It has been now 772 days since Michael Kovrig, a diplomat on leave from Canada’s foreign ministry, and Michael Spavor, a Canadian business consultant living in China, were detained by Chinese authorities in apparent retaliation for the arrest ten days earlier by Canadian authorities of Meng Wanzhou, the chief financial officer of Huawei Technologies and daughter of the firm’s founder, Ren Zhengfei, on an extradition request by the United States.

While Meng and the “Two Michaels” have all been prevented from going home, the conditions of their detention differ radically. Ten days after her arrest, Meng was released on bail and has been living in her $13 million Vancouver mansion; she has a GPS ankle bracelet and a curfew, but she is able to leave her house. In December, her husband and children in China were given permission by the Canadian government to visit her.

Kovrig and Spavor, by contrast, who have both been charged with “spying on national secrets” and providing intelligence to “outside entities,” have been kept in three metre-square cells at detention centres in Dandong and Beijing, with the lights kept on 24 hours a day, daily interrogations and spartan conditions. Chinese authorities have purposely limited Canadian consular access to both men, citing the coronavirus pandemic. They have not been permitted regular contact by family, though Kovrig was allowed one 15-minute phone call to talk to his ailing father, and in 2020, the two were permitted brief phone calls home over Christmas.

There can be little doubt that Meng, Kovrig and Spavor have all been caught in the broader geopolitical struggle that continues to unfold between the United States and the People’s Republic of China.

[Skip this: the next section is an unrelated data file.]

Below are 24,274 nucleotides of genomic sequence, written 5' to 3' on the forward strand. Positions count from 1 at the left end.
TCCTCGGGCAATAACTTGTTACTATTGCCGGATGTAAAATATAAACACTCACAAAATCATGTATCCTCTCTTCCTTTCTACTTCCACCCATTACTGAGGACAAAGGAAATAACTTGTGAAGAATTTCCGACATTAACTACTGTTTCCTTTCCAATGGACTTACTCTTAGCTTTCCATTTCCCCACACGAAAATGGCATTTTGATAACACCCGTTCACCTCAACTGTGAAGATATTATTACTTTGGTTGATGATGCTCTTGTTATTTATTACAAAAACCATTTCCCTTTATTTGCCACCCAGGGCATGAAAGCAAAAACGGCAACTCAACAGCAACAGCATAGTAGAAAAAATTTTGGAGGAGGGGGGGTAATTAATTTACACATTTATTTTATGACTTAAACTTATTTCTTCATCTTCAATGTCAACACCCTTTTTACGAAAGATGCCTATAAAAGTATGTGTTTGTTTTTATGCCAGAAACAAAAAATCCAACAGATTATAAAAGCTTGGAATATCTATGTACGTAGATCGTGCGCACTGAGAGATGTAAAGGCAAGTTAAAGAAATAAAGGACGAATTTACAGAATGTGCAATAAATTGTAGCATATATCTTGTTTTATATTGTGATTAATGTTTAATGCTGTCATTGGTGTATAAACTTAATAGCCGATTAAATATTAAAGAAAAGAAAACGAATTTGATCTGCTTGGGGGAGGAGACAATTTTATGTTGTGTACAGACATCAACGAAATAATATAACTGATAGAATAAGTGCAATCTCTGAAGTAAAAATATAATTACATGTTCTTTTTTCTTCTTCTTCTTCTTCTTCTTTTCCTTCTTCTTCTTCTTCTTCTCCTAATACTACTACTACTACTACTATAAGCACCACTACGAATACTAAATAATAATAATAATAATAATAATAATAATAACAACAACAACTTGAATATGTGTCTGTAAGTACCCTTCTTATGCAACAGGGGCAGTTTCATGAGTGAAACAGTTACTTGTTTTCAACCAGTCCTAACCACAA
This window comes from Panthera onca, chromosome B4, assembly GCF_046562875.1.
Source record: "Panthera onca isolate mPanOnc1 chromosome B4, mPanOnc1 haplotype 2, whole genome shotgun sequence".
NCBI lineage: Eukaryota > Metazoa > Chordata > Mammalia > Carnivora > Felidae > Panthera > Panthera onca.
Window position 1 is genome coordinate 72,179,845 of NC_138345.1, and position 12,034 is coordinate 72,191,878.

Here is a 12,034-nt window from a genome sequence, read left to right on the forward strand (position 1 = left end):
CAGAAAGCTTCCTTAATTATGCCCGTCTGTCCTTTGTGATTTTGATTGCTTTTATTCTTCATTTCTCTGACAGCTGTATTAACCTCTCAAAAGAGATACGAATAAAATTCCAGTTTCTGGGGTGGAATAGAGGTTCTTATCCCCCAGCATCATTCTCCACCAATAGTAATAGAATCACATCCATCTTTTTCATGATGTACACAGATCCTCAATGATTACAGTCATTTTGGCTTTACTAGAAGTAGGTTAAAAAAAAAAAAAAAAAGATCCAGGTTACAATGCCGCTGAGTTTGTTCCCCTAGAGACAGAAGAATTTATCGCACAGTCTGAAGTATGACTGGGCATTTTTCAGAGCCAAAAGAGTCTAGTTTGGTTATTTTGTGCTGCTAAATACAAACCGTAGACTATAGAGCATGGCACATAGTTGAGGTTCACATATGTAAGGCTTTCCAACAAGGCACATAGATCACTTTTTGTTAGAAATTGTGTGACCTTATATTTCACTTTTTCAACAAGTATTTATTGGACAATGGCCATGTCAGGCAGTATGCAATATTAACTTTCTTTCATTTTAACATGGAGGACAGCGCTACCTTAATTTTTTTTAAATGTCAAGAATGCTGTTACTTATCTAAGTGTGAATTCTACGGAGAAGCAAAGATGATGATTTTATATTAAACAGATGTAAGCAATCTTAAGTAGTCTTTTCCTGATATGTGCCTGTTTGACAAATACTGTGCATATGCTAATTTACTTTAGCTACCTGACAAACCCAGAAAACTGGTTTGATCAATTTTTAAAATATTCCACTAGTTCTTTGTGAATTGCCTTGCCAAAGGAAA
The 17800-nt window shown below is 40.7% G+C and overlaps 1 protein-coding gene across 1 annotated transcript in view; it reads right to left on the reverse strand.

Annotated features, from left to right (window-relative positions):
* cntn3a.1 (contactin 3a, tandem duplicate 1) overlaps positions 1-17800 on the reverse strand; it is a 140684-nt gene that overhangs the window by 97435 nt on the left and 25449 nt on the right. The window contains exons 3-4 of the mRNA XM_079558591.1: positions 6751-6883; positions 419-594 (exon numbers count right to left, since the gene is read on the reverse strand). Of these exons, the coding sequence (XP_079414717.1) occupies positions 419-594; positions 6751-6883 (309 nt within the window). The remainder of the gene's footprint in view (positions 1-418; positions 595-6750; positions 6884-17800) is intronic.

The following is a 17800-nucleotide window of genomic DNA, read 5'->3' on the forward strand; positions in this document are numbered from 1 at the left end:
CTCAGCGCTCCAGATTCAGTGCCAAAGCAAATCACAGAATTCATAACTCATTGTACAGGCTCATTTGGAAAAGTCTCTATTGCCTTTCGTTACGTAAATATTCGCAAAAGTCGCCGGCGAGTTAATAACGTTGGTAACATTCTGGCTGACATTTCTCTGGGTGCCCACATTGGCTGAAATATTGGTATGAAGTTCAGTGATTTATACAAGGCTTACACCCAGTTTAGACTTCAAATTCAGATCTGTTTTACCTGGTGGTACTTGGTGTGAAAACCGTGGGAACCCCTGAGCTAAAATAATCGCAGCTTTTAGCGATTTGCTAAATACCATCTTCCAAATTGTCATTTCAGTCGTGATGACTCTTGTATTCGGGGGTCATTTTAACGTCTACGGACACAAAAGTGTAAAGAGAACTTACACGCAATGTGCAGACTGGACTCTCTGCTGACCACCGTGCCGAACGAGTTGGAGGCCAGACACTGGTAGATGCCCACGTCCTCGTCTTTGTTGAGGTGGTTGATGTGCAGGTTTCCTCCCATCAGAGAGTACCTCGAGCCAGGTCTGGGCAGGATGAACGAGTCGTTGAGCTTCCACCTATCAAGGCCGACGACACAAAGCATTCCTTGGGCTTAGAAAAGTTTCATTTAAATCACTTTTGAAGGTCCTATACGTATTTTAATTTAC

For many years the US has been keen not only to undermine Huawei as a global provider of 5G technology, but also to retaliate against what it has persistently claimed has been Huawei’s theft of American intellectual property. Charges of fraud allegedly committed by Meng in 2013 was one of the ways that the US conducted what the Los Angeles Times has, not inappropriately, called a “war against Huawei”.

The criminal charges brought by the US against Meng might, as a number of observers have argued, be thin gruel and relatively unusual, but as Huawei’s CFO, she was hardly an innocent pawn in the US-PRC struggle. Kovrig and Spavor, by contrast, were simply in the wrong place, at the wrong time, with the wrong citizenship. Using a well-worn tactic, the government in Beijing simply scooped them up as hostages, as it had done in the past, when the Canadian government acted on an American extradition request.

Huawei Chief Financial Officer Meng Wanzhou (second left) wearing an ankle monitor leaves British Columbia Supreme Court in Vancouver on 12 January (Don MacKinnon/AFP via Getty Images) 

For Kovrig and Spavor, their fate as pawns in the game of hostage diplomacy being played by China is not about to end soon.

This is in large part because the wheels of the Canadian judicial system grind with painful slowness. Meng was released on bail on 11 December 2018. Since then, the so-called “judicial phase” of the Canadian extradition process has unfolded at a glacial pace. In March 2021, Meng’s lawyers will return to court to try to convince Associate Chief Justice Heather J. Holmes of the Supreme Court of British Columbia that Meng’s arrest was politicised and therefore she should be released now. It will not be until April that the extradition proceedings proper will resume.